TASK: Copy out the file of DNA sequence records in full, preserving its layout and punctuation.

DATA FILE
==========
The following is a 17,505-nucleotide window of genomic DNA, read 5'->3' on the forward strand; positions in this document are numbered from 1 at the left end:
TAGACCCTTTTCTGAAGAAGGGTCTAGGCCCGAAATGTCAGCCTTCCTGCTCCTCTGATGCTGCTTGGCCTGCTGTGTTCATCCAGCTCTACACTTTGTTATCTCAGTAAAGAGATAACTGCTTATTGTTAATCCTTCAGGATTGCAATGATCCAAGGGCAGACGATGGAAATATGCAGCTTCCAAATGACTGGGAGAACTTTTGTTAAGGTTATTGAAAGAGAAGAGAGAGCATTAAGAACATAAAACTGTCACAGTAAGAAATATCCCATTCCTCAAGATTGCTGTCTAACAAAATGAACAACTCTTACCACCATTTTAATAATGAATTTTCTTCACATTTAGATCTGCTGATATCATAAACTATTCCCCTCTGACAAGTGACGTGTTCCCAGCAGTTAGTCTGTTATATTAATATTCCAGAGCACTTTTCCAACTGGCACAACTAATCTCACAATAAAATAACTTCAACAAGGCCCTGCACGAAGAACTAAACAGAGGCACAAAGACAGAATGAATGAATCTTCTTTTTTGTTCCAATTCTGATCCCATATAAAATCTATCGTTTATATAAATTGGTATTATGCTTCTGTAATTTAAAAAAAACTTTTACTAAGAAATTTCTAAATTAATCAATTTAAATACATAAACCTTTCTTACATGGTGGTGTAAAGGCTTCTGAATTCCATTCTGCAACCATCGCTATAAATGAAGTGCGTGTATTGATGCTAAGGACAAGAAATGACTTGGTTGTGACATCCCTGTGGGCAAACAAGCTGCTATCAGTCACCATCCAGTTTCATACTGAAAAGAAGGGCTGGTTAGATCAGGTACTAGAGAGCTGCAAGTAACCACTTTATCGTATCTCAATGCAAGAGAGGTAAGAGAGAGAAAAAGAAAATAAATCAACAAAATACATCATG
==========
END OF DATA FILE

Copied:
The following is a 17,505-nucleotide window of genomic DNA, read 5'->3' on the forward strand; positions in this document are numbered from 1 at the left end:
TAGACCCTTTTCTGAAGAAGGGTCTAGGCCCGAAATGTCAGCCTTCCTGCTCCTCTGATGCTGCTTGGCCTGCTGTGTTCATCCAGCTCTACACTTTGTTATCTCAGTAAAGAGATAACTGCTTATTGTTAATCCTTCAGGATTGCAATGATCCAAGGGCAGACGATGGAAATATGCAGCTTCCAAATGACTGGGAGAACTTTTGTTAAGGTTATTGAAAGAGAAGAGAGAGCATTAAGAACATAAAACTGTCACAGTAAGAAATATCCCATTCCTCAAGATTGCTGTCTAACAAAATGAACAACTCTTACCACCATTTTAATAATGAATTTTCTTCACATTTAGATCTGCTGATATCATAAACTATTCCCCTCTGACAAGTGACGTGTTCCCAGCAGTTAGTCTGTTATATTAATATTCCAGAGCACTTTTCCAACTGGCACAACTAATCTCACAATAAAATAACTTCAACAAGGCCCTGCACGAAGAACTAAACAGAGGCACAAAGACAGAATGAATGAATCTTCTTTTTTGTTCCAATTCTGATCCCATATAAAATCTATCGTTTATATAAATTGGTATTATGCTTCTGTAATTTAAAAAAAACTTTTACTAAGAAATTTCTAAATTAATCAATTTAAATACATAAACCTTTCTTACATGGTGGTGTAAAGGCTTCTGAATTCCATTCTGCAACCATCGCTATAAATGAAGTGCGTGTATTGATGCTAAGGACAAGAAATGACTTGGTTGTGACATCCCTGTGGGCAAACAAGCTGCTATCAGTCACCATCCAGTTTCATACTGAAAAGAAGGGCTGGTTAGATCAGGTACTAGAGAGCTGCAAGTAACCACTTTATCGTATCTCAATGCAAGAGAGGTAAGAGAGAGAAAAAGAAAATAAATCAACAAAATACATCATG